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Proteasome Inhibitors Can Increase Efficacy of Topoisomerase Poisons in NSCLC

Proteasome Inhibitors Can Increase Efficacy of Topoisomerase Poisons in NSCLC

CLEVELAND—Tinkering with NFkB has little effect on the activity of topoisomerase poisons in non-small cell-lung cancer (NSCLC), but proteasome inhibitors can increase the efficacy of drugs such as irinotecan and etoposide. Information on proteasome inhibitors was presented at the Vanderbilt University Symposium by Ram Ganapathi, MD, staff scientist at the Cleveland Clinic’s Taussig Cancer Center.

"There is a need for more information about what actually happens after DNA damage, including questions about apoptosis and about other mechanisms of cell death," Dr. Ganapathi said. "In a variety of tumor cells, treatment with topoisomerase poisons produces increased DNA binding activity of NFkB. We became interested in whether the activation of NFkB is required for producing apoptosis and cytotoxicity."

Possible Influences

A number of possible factors influence the progression from the DNA cleavable complex to cell death in tumor cells treated with topoisomerase poisons. Studies were done using two human non-small-cell lung cancer (NSCLC) cell lines. One (NSCLC-3) is a large-cell undifferentiated carcinoma from the lower lobe of the left lung. The other (NSCLC-5) is a poorly differentiated carcinoma with stage IV metastatic brain lesions. Dr. Ganapathi said the cell-death pathway was explored using dominant-negative mutants for NFkB and testing the effects of treatment with SN-38 (the active metabolite of irinotecan), and etoposide, which is a topoisomerase II poison.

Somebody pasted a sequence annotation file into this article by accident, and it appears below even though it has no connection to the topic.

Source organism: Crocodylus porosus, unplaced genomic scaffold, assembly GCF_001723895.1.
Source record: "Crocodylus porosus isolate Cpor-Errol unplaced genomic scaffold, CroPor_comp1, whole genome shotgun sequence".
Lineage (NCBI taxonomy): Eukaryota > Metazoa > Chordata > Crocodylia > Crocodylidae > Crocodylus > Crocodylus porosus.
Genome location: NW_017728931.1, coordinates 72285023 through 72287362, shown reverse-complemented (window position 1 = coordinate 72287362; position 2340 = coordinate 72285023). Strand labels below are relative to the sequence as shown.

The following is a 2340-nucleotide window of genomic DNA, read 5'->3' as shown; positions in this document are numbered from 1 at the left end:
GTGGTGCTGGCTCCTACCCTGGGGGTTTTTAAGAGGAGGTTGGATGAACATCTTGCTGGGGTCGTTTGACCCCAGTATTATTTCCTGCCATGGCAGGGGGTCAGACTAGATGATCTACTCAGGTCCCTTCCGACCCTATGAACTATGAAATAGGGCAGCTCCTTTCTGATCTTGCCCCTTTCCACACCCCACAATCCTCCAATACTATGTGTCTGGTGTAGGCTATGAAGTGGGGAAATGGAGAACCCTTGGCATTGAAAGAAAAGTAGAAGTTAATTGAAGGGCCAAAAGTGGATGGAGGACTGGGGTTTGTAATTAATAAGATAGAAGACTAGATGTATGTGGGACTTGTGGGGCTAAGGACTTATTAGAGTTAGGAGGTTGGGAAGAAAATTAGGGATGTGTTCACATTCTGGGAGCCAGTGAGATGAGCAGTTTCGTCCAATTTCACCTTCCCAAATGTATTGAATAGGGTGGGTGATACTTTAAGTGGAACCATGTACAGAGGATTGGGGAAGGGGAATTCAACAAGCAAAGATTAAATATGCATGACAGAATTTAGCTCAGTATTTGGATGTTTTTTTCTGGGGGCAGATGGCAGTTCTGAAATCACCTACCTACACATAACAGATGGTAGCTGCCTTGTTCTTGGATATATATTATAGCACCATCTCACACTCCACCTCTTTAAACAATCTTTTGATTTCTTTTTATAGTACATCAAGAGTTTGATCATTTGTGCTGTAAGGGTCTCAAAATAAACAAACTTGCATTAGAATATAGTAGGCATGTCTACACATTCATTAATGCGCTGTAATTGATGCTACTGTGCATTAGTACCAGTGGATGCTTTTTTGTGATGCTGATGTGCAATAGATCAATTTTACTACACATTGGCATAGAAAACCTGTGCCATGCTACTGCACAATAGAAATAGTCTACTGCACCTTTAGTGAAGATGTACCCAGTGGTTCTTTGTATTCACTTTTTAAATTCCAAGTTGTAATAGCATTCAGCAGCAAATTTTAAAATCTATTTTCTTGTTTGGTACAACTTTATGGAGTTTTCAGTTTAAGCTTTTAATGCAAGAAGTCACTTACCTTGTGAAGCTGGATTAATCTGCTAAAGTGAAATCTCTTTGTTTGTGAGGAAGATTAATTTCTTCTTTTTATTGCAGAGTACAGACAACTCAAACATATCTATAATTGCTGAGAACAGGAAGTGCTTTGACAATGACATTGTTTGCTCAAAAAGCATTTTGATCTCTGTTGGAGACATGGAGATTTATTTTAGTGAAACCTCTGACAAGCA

"Both etoposide and SN-38 activate NFkB," Dr. Ganapathi said. "Paclitaxel (Taxol) and cisplatin (Platinol) do not." Maximum activation was at 2 to 3 hours. Dr. Ganapathi pointed out that in NSCLC, NFkB may not be required for apoptosis, since it can be induced by drugs such as paclitaxel that do not induce NFkB.

Role of Proteasomes

The role of proteasomes was explored using the proteasome inhibitor MG-132. "Treatment with MG-132 followed by etoposide or SN-38 dramatically decreases upregulation of NFkB," Dr. Ganapathi said. Shutting down NFkB inhibited apoptotic pathways in the short-term, but apoptosis had largely resumed by 24 hours after treatment.

Ultimately, Dr. Ganapathi is trying to determine what signals drive cells to apoptosis.

"Transfection of NSCLC cells with a dominant negative mutant for NFkB inhibited the transcription and DNA binding activity of NFkB usually induced by SN-38 or by etoposide, but this did not alter drug-induced apoptosis," Dr. Ganapathi explained. "Regulation of apoptosis by mitochondrial release of cytochrome C and activation of pro-caspase-9 followed by cleavage of poly-ADP-ribose polymerase by effector caspase-3 and caspase-7 was similar in control cells and in the mutant cells treated with SN-38 or etoposide.

In contrast to pretreatment with the proteasome inhibitor MG-132, exposure to MG-132 following SN-38 or etoposide enhanced apoptosis compared to drug alone," he continued (Figure 1). "We conclude from this that apoptosis induced by topoisomerase poisons in human NSCLC is not mediated by NFkB but can be manipulated by proteasome inhibitors."

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